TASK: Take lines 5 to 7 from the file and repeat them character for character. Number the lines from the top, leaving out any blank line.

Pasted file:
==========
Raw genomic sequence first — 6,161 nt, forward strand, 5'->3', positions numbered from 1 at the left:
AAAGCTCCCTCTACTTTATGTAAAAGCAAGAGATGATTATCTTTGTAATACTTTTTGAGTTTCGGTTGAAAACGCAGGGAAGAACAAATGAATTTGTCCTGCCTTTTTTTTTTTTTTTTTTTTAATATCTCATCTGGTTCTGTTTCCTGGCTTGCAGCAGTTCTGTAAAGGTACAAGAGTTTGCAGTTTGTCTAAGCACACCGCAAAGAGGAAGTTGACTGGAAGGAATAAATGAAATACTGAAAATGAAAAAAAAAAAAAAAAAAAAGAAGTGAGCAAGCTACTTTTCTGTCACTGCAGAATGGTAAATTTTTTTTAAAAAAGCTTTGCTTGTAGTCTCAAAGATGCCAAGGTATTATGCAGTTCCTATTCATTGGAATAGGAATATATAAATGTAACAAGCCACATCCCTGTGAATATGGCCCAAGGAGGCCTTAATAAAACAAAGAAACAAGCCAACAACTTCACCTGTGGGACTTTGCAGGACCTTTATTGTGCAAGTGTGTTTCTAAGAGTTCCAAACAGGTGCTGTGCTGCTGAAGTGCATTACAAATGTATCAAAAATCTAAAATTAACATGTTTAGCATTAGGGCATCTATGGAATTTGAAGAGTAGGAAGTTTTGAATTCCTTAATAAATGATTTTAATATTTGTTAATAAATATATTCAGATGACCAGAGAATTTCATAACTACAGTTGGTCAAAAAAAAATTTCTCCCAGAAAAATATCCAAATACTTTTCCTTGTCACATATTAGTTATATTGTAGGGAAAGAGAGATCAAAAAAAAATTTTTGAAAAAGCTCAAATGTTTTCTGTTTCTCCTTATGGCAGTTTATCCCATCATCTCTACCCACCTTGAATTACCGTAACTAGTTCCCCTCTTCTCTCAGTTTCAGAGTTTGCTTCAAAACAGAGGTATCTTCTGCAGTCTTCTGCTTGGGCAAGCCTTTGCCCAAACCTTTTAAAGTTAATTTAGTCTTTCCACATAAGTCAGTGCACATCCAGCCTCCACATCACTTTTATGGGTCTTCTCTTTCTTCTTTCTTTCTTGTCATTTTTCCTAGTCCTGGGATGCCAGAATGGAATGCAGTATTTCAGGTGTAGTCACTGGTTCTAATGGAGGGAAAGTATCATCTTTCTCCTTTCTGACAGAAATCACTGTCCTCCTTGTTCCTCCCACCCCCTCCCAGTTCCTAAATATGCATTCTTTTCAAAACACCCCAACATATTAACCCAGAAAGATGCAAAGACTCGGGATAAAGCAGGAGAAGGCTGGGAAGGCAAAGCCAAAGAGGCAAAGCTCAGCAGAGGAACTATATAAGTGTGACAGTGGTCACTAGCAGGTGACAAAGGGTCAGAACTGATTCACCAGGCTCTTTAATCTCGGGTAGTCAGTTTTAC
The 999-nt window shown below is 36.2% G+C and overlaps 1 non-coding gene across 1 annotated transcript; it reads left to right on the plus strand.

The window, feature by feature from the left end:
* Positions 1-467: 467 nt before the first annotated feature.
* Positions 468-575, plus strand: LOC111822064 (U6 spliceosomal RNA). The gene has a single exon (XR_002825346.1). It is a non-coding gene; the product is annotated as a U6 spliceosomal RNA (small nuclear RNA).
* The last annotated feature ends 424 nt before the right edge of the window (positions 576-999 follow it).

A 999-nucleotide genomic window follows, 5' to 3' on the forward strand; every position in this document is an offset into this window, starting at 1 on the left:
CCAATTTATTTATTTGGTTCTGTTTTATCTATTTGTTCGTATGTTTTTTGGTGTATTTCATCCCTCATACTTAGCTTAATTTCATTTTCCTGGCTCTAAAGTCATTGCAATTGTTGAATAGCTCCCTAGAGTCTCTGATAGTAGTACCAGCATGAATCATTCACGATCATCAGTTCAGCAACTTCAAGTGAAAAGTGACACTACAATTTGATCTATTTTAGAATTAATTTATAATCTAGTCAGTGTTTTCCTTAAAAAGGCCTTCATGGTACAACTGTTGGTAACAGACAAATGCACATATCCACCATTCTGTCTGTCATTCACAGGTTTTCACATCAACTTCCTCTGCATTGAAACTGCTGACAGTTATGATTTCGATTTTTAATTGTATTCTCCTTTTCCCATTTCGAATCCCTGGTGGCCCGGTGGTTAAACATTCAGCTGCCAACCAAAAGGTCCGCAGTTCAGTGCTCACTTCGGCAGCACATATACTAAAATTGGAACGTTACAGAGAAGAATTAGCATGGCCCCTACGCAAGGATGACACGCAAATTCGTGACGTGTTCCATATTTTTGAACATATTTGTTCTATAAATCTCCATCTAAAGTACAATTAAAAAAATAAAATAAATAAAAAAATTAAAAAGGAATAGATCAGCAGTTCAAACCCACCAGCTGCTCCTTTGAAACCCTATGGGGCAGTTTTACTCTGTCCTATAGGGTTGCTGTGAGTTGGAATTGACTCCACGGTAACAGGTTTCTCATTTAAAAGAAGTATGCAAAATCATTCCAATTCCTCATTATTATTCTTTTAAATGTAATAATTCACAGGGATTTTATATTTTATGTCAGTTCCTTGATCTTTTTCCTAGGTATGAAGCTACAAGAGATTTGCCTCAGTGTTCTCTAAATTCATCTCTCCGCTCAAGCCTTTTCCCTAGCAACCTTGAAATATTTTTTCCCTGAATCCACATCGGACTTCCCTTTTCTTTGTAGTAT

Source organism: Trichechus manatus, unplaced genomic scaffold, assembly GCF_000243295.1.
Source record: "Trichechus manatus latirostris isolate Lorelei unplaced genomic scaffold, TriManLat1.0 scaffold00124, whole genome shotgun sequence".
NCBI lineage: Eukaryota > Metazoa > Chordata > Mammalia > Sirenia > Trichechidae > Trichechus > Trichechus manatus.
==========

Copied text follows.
* Positions 1-467: 467 nt before the first annotated feature.
* Positions 468-575, plus strand: LOC111822064 (U6 spliceosomal RNA). The gene has a single exon (XR_002825346.1). It is a non-coding gene; the product is annotated as a U6 spliceosomal RNA (small nuclear RNA).
* The last annotated feature ends 424 nt before the right edge of the window (positions 576-999 follow it).